Representative of HAB explained that the UK Foreign Office had resource constraints on the Chinese translation of the report. The report was written in English because it was a document submitted by the UK as a sovereign state to the UN. The UN Secretariat might translate the report to Chinese later, as it was one of the official languages of the UN. But he was not certain that it would. If it did, the translation would be in simplified characters.

A member failed to understand why the UK Foreign Office was in lack of resources to translate the report into Chinese. The member further opined that the Hong Kong Government should have the responsibility to translate and distribute the report.

Representative of HAB explained that the Hong Kong Government contributed to the draft of the report, and once the draft was submitted, the report would be a UK Government document. The report would not be finalised until its submission to the UN on 30 June 1997. Thereafter, the HKSAR Government - established on 1 July 1997 - would have no locus to distribute the report. That is why the report would be distributed through the British Consulate-General.

A member opined that the UK Government should provide a Chinese translation of the report as a departing gesture to the people of Hong Kong. No major translation workload would in fact be involved as she did not anticipate the report to be a long one. The member suggested to include the request for a Chinese translation of the report in the letter to the UK Prime Minister. She also requested that the report should be sent to the outgoing LegCo Members.

Representative of HAB replied that it would be relatively convenient to obtain the report. The British Consulate-General would accept telephone requests and would be happy to forward the report by post. It was a standard HK Government practice to publish the Hong Kong sections of the UK’s reports in both languates; it had just released the bilingual version of the progress report under the Convention on the Right of the Child. This would continue. The case of the ICCPR update was exceptional and reflected the timing of its submission and the change of sovereignty.

(Post-meeting note : According to the Administration, the British Consulate-General will, in fact, make the update available in Chinese.)

Upon enquiry, representative of HAB confirmed that the UN committee would not hold a hearing of the updating CRC report, which was a supplementary report, not a periodic one. The Chairman and a member proposed to form a subcommittee to meet during lunch time on Monday, 23 June 1997 to examine the report, including the following issues -

  1. single-parent families in Hong Kong, in particular the cases where one parent, being the single parent in Hong Kong, was dead, in hospital, or in prison serving a long sentence; and the other parent, being an illegal immigrant, had to be repatriated to China, leaving the child or children under the care of social welfare institutions; and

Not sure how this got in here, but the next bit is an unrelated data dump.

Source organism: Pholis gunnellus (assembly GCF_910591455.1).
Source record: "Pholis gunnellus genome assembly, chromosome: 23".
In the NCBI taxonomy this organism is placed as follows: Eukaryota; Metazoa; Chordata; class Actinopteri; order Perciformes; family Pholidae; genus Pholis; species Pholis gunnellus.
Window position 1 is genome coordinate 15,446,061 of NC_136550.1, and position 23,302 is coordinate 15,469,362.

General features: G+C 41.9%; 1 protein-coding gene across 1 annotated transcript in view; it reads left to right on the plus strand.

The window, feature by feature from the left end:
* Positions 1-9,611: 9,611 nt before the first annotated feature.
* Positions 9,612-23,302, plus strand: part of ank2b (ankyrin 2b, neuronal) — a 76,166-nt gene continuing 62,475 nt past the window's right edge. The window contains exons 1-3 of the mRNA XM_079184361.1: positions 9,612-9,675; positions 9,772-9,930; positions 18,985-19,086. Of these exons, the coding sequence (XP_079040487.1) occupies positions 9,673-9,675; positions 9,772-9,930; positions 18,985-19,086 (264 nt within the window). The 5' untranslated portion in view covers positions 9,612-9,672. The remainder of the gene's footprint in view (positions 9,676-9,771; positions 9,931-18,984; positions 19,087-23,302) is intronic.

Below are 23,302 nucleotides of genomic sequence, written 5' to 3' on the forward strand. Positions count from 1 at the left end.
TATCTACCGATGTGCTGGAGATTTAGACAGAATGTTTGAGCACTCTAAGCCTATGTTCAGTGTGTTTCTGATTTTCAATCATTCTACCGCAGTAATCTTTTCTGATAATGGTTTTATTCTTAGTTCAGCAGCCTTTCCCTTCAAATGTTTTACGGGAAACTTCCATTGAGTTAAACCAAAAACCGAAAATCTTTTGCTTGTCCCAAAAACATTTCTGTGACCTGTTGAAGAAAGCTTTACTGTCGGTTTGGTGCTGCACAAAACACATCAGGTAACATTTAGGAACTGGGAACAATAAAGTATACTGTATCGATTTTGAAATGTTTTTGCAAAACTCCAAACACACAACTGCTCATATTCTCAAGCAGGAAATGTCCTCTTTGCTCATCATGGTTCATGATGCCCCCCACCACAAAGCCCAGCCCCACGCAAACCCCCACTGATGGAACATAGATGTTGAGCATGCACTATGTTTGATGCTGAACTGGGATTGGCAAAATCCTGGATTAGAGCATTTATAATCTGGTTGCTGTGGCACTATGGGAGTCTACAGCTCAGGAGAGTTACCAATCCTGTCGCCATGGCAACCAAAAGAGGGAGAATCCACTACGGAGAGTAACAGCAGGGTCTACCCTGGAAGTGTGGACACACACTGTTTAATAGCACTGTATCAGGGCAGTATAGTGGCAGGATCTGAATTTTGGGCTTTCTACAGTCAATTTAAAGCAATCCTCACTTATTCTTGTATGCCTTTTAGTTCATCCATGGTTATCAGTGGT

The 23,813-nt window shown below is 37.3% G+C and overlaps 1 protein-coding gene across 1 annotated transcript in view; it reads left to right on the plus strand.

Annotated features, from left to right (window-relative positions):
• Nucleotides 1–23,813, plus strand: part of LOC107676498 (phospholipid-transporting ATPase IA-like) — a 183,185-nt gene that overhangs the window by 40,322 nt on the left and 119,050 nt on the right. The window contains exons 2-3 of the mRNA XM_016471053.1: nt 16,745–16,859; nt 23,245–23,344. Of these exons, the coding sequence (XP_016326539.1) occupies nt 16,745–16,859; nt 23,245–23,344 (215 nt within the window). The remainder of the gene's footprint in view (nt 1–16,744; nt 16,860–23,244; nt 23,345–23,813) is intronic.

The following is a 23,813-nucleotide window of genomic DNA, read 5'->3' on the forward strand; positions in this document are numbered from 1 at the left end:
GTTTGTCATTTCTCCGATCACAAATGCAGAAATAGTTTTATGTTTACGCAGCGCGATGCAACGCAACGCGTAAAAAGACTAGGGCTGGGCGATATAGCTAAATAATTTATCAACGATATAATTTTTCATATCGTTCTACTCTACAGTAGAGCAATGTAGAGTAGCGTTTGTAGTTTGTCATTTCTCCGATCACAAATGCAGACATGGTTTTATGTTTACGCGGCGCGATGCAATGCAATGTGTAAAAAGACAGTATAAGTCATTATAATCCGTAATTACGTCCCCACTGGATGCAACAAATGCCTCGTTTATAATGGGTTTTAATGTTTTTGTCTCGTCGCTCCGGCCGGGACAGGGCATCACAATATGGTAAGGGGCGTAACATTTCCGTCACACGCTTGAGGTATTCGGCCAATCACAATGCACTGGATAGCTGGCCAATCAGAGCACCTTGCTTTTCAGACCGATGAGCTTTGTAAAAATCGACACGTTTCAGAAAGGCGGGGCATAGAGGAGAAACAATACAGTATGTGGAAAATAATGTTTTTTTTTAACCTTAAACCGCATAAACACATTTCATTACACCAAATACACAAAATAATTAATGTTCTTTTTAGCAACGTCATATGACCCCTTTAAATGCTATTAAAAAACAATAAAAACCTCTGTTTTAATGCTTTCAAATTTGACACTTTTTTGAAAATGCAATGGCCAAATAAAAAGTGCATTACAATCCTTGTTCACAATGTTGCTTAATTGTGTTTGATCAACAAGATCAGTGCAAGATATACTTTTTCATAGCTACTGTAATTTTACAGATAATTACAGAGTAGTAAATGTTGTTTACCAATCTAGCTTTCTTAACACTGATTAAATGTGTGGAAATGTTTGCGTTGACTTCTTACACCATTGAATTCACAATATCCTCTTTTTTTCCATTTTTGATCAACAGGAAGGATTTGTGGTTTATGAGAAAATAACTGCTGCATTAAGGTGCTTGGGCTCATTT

2. legal representation of children attending Juvenile Courts.

The Chairman, Miss Emily LAU, Mr LAW Chi-kwong and Dr John TSE agreed to join the Subcommittee.

III. Equal Opportunities : Discrimination on the Ground of Race

(LegCo Brief ref. HAB/CR/1/34/56 IV - provided by the Administration)

Representative of HAB highlighted the salient points in the LegCo Brief.

The Chairman queried that the opinions expressed in the submissions received in the consultation exercise should not be quantified, as the people being discriminated against were in fact the minority group and the weight of their response would not be reflected in a quantified assessment. He suggested the Equal Opportunities Commission (EOC) to provide some codes of practice or guidelines on preventing racial discrimination in Hong Kong. A member pointed out that the statement (particularly the Chinese version) "that (anti-racial discrimination) legislation is unnecessary or undesirable" in para. 7 of the paper was biased. Another member raised that the Administration should take the lead in the prevention of discrimination. A third member opined that the Administration should not defer action until the problem of racial discrimination became serious in Hong Kong.

Representative of HAB replied that, under the SDO and DDO, the EOC was at present only responsible for handling sex and disability discrimination. Therefore, the proposed code of practice or guidelines would be outside the EOC’s statutory functions. However, the Administration would consider formulating such a code or guidelines to facilitate self regulation by the community.

IV. The Administration’s response to the report of the Subcommittee on Review of Advisory and Statutory Bodies

(Paper No. CB(2)2706/96-97(02) - provided by the Administration)

Representative of HAB thanked the Subcommittee for its efforts in compiling the report. He introduced the paper which set out the general position of the Administration (with the point-by-point response in its annexes) to the Subcommittee’ observations and recommendations. HAB played a co-ordinating role in the compilation of the paper. Of the over 350 advisory and statutory bodies, only a few were served by HAB.